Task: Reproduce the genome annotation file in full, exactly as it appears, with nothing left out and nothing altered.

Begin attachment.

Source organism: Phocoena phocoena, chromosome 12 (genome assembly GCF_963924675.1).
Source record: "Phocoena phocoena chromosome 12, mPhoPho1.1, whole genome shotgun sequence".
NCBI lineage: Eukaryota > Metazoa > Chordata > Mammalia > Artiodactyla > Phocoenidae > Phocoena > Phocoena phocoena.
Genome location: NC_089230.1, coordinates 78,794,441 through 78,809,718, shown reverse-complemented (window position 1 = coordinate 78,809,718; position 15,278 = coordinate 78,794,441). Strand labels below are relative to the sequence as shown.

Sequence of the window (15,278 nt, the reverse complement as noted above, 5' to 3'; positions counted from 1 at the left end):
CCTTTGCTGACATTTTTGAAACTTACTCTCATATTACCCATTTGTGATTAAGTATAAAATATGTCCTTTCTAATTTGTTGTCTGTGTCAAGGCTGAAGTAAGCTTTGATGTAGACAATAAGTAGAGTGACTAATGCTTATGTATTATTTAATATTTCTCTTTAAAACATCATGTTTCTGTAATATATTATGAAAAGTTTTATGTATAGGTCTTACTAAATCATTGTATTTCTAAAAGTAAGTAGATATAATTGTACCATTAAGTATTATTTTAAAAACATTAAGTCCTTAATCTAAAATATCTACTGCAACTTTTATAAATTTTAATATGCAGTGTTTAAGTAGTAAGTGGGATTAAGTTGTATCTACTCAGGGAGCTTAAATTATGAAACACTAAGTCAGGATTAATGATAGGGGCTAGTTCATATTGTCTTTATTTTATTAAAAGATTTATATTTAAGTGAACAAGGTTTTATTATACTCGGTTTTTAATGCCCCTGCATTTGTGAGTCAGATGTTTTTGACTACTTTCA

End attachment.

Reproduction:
Source organism: Phocoena phocoena, chromosome 12 (genome assembly GCF_963924675.1).
Source record: "Phocoena phocoena chromosome 12, mPhoPho1.1, whole genome shotgun sequence".
NCBI lineage: Eukaryota > Metazoa > Chordata > Mammalia > Artiodactyla > Phocoenidae > Phocoena > Phocoena phocoena.
Genome location: NC_089230.1, coordinates 78,794,441 through 78,809,718, shown reverse-complemented (window position 1 = coordinate 78,809,718; position 15,278 = coordinate 78,794,441). Strand labels below are relative to the sequence as shown.

Sequence of the window (15,278 nt, the reverse complement as noted above, 5' to 3'; positions counted from 1 at the left end):
CCTTTGCTGACATTTTTGAAACTTACTCTCATATTACCCATTTGTGATTAAGTATAAAATATGTCCTTTCTAATTTGTTGTCTGTGTCAAGGCTGAAGTAAGCTTTGATGTAGACAATAAGTAGAGTGACTAATGCTTATGTATTATTTAATATTTCTCTTTAAAACATCATGTTTCTGTAATATATTATGAAAAGTTTTATGTATAGGTCTTACTAAATCATTGTATTTCTAAAAGTAAGTAGATATAATTGTACCATTAAGTATTATTTTAAAAACATTAAGTCCTTAATCTAAAATATCTACTGCAACTTTTATAAATTTTAATATGCAGTGTTTAAGTAGTAAGTGGGATTAAGTTGTATCTACTCAGGGAGCTTAAATTATGAAACACTAAGTCAGGATTAATGATAGGGGCTAGTTCATATTGTCTTTATTTTATTAAAAGATTTATATTTAAGTGAACAAGGTTTTATTATACTCGGTTTTTAATGCCCCTGCATTTGTGAGTCAGATGTTTTTGACTACTTTCA